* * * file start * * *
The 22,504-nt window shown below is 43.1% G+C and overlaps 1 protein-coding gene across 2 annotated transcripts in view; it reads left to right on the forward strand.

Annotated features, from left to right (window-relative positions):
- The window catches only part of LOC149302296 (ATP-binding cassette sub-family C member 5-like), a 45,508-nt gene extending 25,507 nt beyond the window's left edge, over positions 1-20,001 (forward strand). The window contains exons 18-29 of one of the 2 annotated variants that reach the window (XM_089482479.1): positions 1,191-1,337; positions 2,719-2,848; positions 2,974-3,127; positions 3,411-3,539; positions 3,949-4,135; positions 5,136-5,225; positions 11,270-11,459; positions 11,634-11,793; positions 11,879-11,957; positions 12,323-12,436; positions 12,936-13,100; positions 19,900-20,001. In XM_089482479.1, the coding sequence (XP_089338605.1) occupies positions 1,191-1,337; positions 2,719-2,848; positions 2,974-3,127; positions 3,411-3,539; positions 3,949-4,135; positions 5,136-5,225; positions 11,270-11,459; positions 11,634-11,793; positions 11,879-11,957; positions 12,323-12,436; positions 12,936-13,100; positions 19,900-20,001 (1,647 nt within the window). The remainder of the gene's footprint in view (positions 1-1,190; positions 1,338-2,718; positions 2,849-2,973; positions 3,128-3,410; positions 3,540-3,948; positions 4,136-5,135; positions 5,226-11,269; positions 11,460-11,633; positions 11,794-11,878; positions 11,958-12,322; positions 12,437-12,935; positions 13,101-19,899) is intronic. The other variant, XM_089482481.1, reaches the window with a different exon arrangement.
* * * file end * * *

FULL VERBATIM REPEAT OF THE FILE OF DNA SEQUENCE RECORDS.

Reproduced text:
The 22,504-nt window shown below is 43.1% G+C and overlaps 1 protein-coding gene across 2 annotated transcripts in view; it reads left to right on the forward strand.

Annotated features, from left to right (window-relative positions):
- The window catches only part of LOC149302296 (ATP-binding cassette sub-family C member 5-like), a 45,508-nt gene extending 25,507 nt beyond the window's left edge, over positions 1-20,001 (forward strand). The window contains exons 18-29 of one of the 2 annotated variants that reach the window (XM_089482479.1): positions 1,191-1,337; positions 2,719-2,848; positions 2,974-3,127; positions 3,411-3,539; positions 3,949-4,135; positions 5,136-5,225; positions 11,270-11,459; positions 11,634-11,793; positions 11,879-11,957; positions 12,323-12,436; positions 12,936-13,100; positions 19,900-20,001. In XM_089482479.1, the coding sequence (XP_089338605.1) occupies positions 1,191-1,337; positions 2,719-2,848; positions 2,974-3,127; positions 3,411-3,539; positions 3,949-4,135; positions 5,136-5,225; positions 11,270-11,459; positions 11,634-11,793; positions 11,879-11,957; positions 12,323-12,436; positions 12,936-13,100; positions 19,900-20,001 (1,647 nt within the window). The remainder of the gene's footprint in view (positions 1-1,190; positions 1,338-2,718; positions 2,849-2,973; positions 3,128-3,410; positions 3,540-3,948; positions 4,136-5,135; positions 5,226-11,269; positions 11,460-11,633; positions 11,794-11,878; positions 11,958-12,322; positions 12,437-12,935; positions 13,101-19,899) is intronic. The other variant, XM_089482481.1, reaches the window with a different exon arrangement.